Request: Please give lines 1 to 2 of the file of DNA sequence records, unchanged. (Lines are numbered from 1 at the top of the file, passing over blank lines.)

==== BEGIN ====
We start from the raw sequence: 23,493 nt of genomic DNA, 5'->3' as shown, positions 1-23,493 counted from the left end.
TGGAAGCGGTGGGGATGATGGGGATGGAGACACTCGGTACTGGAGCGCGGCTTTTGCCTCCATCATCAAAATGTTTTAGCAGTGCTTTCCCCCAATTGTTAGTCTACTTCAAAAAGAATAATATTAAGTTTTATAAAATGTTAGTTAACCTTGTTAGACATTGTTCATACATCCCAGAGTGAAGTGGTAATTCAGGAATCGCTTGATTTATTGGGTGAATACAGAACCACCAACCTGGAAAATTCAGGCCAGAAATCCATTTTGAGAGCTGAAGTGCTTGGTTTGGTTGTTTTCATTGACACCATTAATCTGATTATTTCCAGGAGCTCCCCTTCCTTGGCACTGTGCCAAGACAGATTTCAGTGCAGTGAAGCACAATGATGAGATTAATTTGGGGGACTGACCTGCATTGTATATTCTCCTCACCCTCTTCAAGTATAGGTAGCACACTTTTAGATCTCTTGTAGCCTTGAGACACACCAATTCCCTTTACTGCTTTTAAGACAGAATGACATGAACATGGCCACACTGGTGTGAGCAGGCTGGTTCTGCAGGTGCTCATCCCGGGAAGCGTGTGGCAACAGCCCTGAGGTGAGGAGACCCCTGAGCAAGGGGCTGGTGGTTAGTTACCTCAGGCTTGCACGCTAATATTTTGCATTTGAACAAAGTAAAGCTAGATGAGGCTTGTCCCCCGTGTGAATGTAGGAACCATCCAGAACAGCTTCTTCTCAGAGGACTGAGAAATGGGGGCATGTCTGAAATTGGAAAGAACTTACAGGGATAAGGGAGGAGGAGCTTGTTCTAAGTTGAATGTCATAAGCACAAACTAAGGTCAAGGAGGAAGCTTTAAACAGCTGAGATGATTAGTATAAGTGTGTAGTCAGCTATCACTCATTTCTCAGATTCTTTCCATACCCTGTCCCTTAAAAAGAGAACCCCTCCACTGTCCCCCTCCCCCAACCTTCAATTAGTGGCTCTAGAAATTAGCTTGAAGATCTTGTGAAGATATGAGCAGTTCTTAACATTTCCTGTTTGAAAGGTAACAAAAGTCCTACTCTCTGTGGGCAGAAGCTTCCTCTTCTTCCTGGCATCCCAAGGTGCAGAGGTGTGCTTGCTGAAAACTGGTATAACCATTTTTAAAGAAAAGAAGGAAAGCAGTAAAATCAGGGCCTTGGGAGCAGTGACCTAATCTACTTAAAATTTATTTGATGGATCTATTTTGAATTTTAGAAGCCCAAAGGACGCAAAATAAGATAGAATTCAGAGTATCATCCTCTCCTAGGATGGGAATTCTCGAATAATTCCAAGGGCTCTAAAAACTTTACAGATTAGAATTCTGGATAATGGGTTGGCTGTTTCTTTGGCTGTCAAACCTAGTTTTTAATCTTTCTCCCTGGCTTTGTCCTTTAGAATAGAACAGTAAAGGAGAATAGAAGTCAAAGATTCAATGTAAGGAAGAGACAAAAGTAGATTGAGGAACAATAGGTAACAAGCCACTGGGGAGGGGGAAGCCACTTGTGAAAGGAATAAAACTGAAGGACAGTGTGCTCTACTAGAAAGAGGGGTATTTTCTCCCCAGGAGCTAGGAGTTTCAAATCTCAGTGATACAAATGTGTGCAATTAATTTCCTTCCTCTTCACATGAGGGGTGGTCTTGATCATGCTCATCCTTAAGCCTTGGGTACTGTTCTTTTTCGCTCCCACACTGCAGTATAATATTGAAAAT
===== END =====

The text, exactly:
We start from the raw sequence: 23,493 nt of genomic DNA, 5'->3' as shown, positions 1-23,493 counted from the left end.
TGGAAGCGGTGGGGATGATGGGGATGGAGACACTCGGTACTGGAGCGCGGCTTTTGCCTCCATCATCAAAATGTTTTAGCAGTGCTTTCCCCCAATTGTTAGTCTACTTCAAAAAGAATAATATTAAGTTTTATAAAATGTTAGTTAACCTTGTTAGACATTGTTCATACATCCCAGAGTGAAGTGGTAATTCAGGAATCGCTTGATTTATTGGGTGAATACAGAACCACCAACCTGGAAAATTCAGGCCAGAAATCCATTTTGAGAGCTGAAGTGCTTGGTTTGGTTGTTTTCATTGACACCATTAATCTGATTATTTCCAGGAGCTCCCCTTCCTTGGCACTGTGCCAAGACAGATTTCAGTGCAGTGAAGCACAATGATGAGATTAATTTGGGGGACTGACCTGCATTGTATATTCTCCTCACCCTCTTCAAGTATAGGTAGCACACTTTTAGATCTCTTGTAGCCTTGAGACACACCAATTCCCTTTACTGCTTTTAAGACAGAATGACATGAACATGGCCACACTGGTGTGAGCAGGCTGGTTCTGCAGGTGCTCATCCCGGGAAGCGTGTGGCAACAGCCCTGAGGTGAGGAGACCCCTGAGCAAGGGGCTGGTGGTTAGTTACCTCAGGCTTGCACGCTAATATTTTGCATTTGAACAAAGTAAAGCTAGATGAGGCTTGTCCCCCGTGTGAATGTAGGAACCATCCAGAACAGCTTCTTCTCAGAGGACTGAGAAATGGGGGCATGTCTGAAATTGGAAAGAACTTACAGGGATAAGGGAGGAGGAGCTTGTTCTAAGTTGAATGTCATAAGCACAAACTAAGGTCAAGGAGGAAGCTTTAAACAGCTGAGATGATTAGTATAAGTGTGTAGTCAGCTATCACTCATTTCTCAGATTCTTTCCATACCCTGTCCCTTAAAAAGAGAACCCCTCCACTGTCCCCCTCCCCCAACCTTCAATTAGTGGCTCTAGAAATTAGCTTGAAGATCTTGTGAAGATATGAGCAGTTCTTAACATTTCCTGTTTGAAAGGTAACAAAAGTCCTACTCTCTGTGGGCAGAAGCTTCCTCTTCTTCCTGGCATCCCAAGGTGCAGAGGTGTGCTTGCTGAAAACTGGTATAACCATTTTTAAAGAAAAGAAGGAAAGCAGTAAAATCAGGGCCTTGGGAGCAGTGACCTAATCTACTTAAAATTTATTTGATGGATCTATTTTGAATTTTAGAAGCCCAAAGGACGCAAAATAAGATAGAATTCAGAGTATCATCCTCTCCTAGGATGGGAATTCTCGAATAATTCCAAGGGCTCTAAAAACTTTACAGATTAGAATTCTGGATAATGGGTTGGCTGTTTCTTTGGCTGTCAAACCTAGTTTTTAATCTTTCTCCCTGGCTTTGTCCTTTAGAATAGAACAGTAAAGGAGAATAGAAGTCAAAGATTCAATGTAAGGAAGAGACAAAAGTAGATTGAGGAACAATAGGTAACAAGCCACTGGGGAGGGGGAAGCCACTTGTGAAAGGAATAAAACTGAAGGACAGTGTGCTCTACTAGAAAGAGGGGTATTTTCTCCCCAGGAGCTAGGAGTTTCAAATCTCAGTGATACAAATGTGTGCAATTAATTTCCTTCCTCTTCACATGAGGGGTGGTCTTGATCATGCTCATCCTTAAGCCTTGGGTACTGTTCTTTTTCGCTCCCACACTGCAGTATAATATTGAAAAT